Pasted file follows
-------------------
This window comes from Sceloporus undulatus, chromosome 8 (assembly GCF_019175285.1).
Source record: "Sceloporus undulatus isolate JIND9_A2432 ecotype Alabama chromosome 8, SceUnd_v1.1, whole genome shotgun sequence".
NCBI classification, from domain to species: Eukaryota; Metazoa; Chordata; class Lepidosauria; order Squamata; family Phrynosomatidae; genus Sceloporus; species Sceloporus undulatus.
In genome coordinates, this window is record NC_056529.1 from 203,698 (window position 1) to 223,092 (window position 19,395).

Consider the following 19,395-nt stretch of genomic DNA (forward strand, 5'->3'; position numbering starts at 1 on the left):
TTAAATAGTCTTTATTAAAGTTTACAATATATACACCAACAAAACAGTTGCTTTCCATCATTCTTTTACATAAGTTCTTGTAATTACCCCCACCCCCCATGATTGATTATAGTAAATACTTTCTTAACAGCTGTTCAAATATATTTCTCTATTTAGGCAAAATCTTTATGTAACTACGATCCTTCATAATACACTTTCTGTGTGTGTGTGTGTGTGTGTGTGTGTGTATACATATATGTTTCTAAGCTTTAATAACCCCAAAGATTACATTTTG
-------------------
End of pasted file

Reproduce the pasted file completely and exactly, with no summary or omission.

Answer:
This window comes from Sceloporus undulatus, chromosome 8 (assembly GCF_019175285.1).
Source record: "Sceloporus undulatus isolate JIND9_A2432 ecotype Alabama chromosome 8, SceUnd_v1.1, whole genome shotgun sequence".
NCBI classification, from domain to species: Eukaryota; Metazoa; Chordata; class Lepidosauria; order Squamata; family Phrynosomatidae; genus Sceloporus; species Sceloporus undulatus.
In genome coordinates, this window is record NC_056529.1 from 203,698 (window position 1) to 223,092 (window position 19,395).

Consider the following 19,395-nt stretch of genomic DNA (forward strand, 5'->3'; position numbering starts at 1 on the left):
TTAAATAGTCTTTATTAAAGTTTACAATATATACACCAACAAAACAGTTGCTTTCCATCATTCTTTTACATAAGTTCTTGTAATTACCCCCACCCCCCATGATTGATTATAGTAAATACTTTCTTAACAGCTGTTCAAATATATTTCTCTATTTAGGCAAAATCTTTATGTAACTACGATCCTTCATAATACACTTTCTGTGTGTGTGTGTGTGTGTGTGTGTGTGTATACATATATGTTTCTAAGCTTTAATAACCCCAAAGATTACATTTTG